Mays has an MBA, has been an annuities adviser for a life insurance company and currently negotiates contracts for a major health insurance company. She decided to run because "being a Black family and having a Black son already comes with barriers." She quotes data showing half of Johnston's Black students aren't meeting reading and math benchmarks and says the achievement gap must be closed. Mays has a fourth-grade daughter in a Johnston school, but placed her daughter's twin brother outside the district. He has autism and when he attended school in Johnston, she felt the district wasn't doing right by him.
Williams has a degree in agricultural biosystems engineering, but stays home with her 8-year-old son. She calls him "the only chocolate chip" in the cookie batter and says he gets in trouble for minor things for which he needlessly gets written up. "It hurt me when my son a couple of years ago wanted lighter skin," she said.
Williams and Mays are involved with a group called Johnston Parents for Equity and Anti Racism, whose recommendation for an equity committee and budget led to the district's recent hiring of Louis Fountain as director of equity, inclusion and belonging. Williams defines the call for greater equity this way: "Equality means we all get shoes. Equity means we get a shoe that fits us."
Fountain's hiring generated backlash, some of which was aimed at current school board member Soneeta Mangra-Dutcher, also of color, who had spoken up for him. She said she received such "absolutely offensive, hurtful and disgusting" messages for it that she needed people to guard her walking her into buildings.
African American candidates are on the ballots for city councils in Ames (two), Ankeny, Cedar Rapids (three), Davenport (two), Des Moines (two), Estherville, Iowa City, North Liberty, Sheldahl, Spencer, Waterloo (five) and West Des Moines. Black candidates are also running for school boards in Dubuque, Des Moines (two), Indianola, Iowa City, Johnston (two), Clear Creek-Amana, Southeast Polk and West Des Moines (two).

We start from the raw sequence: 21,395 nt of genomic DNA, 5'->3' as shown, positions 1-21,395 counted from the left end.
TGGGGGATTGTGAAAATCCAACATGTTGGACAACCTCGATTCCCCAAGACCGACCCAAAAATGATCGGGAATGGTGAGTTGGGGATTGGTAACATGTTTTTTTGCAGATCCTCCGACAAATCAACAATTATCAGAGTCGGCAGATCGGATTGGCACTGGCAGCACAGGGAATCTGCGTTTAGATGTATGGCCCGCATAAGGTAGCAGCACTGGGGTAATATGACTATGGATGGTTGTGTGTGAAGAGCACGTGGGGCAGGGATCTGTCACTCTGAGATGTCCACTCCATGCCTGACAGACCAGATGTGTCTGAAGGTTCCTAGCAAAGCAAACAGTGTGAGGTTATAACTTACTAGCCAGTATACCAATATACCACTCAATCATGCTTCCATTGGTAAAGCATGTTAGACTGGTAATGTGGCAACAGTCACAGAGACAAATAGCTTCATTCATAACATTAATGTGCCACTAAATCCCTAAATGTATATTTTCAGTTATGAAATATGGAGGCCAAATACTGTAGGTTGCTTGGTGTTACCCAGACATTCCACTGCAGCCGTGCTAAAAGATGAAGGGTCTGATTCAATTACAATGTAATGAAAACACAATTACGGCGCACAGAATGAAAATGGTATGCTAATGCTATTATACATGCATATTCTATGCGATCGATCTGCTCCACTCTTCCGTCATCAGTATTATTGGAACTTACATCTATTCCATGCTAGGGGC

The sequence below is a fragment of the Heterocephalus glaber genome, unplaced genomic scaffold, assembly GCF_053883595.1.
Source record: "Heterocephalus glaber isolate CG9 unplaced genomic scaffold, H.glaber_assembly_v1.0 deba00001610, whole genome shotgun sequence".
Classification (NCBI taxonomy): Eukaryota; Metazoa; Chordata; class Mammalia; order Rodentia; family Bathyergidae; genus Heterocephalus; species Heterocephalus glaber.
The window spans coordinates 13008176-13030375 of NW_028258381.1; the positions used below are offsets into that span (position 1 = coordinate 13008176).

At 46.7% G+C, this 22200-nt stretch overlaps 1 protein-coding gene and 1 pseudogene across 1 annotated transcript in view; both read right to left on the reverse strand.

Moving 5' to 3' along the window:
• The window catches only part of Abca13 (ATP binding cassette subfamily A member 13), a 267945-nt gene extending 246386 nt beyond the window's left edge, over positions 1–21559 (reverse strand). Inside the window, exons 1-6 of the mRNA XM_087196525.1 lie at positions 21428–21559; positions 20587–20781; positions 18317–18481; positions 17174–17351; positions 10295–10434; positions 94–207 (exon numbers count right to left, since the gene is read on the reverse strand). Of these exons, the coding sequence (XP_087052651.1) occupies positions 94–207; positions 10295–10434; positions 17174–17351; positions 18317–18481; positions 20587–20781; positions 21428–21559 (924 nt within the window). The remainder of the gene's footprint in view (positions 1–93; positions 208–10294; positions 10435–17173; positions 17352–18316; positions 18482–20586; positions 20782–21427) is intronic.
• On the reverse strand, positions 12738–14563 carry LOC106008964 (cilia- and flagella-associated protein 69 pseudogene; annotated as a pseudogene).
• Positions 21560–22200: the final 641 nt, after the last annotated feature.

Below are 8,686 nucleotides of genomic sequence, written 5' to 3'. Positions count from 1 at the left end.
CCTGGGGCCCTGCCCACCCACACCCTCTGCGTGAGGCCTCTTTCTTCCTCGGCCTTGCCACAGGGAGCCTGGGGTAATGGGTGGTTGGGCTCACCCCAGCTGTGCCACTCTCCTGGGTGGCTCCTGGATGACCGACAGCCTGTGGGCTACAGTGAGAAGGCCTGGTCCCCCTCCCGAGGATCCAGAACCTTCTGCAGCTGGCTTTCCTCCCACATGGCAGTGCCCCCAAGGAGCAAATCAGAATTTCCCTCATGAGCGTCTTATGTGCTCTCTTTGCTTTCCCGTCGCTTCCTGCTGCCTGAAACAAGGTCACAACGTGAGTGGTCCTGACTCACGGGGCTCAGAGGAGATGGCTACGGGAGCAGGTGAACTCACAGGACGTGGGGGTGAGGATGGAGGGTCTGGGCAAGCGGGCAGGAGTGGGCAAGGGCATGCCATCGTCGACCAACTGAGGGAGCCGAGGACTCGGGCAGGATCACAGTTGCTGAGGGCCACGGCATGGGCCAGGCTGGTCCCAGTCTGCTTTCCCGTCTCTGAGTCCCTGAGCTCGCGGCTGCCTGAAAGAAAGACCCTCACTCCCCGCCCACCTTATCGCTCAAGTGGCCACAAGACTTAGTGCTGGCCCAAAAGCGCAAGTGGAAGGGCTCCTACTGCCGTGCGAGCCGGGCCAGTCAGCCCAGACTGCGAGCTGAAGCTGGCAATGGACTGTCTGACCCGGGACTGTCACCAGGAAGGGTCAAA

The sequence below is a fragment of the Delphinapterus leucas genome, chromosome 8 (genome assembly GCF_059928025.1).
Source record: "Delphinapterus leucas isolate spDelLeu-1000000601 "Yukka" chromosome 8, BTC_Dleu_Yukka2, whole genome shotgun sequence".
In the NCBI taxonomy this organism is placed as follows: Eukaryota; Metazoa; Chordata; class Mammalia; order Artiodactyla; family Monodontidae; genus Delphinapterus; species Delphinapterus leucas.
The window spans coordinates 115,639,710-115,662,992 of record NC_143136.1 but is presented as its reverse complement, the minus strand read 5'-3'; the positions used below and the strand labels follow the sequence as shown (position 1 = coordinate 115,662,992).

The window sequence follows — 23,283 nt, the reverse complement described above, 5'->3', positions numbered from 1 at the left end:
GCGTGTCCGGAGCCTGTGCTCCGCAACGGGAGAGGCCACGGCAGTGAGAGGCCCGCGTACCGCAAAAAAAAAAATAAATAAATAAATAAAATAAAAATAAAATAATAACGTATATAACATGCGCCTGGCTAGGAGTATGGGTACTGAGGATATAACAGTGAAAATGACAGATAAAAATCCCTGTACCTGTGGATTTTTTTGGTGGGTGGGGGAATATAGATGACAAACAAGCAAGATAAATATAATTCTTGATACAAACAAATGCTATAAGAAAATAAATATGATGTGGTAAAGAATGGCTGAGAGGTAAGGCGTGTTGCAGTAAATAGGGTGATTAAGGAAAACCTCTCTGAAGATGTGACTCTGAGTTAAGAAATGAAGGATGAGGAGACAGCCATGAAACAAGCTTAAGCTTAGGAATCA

Some find themselves bumping up against an issue drummed up by the Iowa Legislature last session, the teaching of critical race theory, or CRT. CRT is typically a college-level curriculum. It's been discussed in the aftermath of The New York Times' 1619 Project, looking at the origins of slavery. As Education Week put it, it's the notion that racism "is not merely the product of individual bias or prejudice, but also something embedded in legal systems and policies." Iowa's Republican-dominated Legislature and governor banned the teaching of certain divisive concepts and clearly had CRT in mind, claiming such lessons would lead to unwarranted white guilt. But that hasn't stopped some school board candidates from sounding the alarm about it in K-12 schools.
Conservative Johnston candidate Clint Evans inserted CRT in his campaign literature, claiming it injects race into children's lives in ways that make them feel bad about their race. He wants schools supporting "pro-America curriculum" and prohibiting CRT for its "discriminatory indoctrination principles."
He may not realize that, if you're Black, race is injected into your life when you don't want it to be.
Black candidates are not monolithic. Whitney Smith McIntosh, an active Republican, is running for Southeast Polk school board, a decision she made after Republican state Rep. Skyler Wheeler of Orange City invited her to speak in support of a House bill to ban "divisive concepts" in Iowa schools. She's running as part of a conservative slate.
For minority candidates, seeking office can be a one-step-forward, two-steps-back process. Mays says there has been great response to her and Williams' campaigns. "People we've never met before invite us into their homes because they see the vision."
After the hate message, Mays, who is ebullient, radiates warmth, and is involved with the PTO and finance committee, wrote on Facebook she wouldn't be bullied into quitting. "And when WE win … I’ll make sure to represent ALL students to the best of my ability. "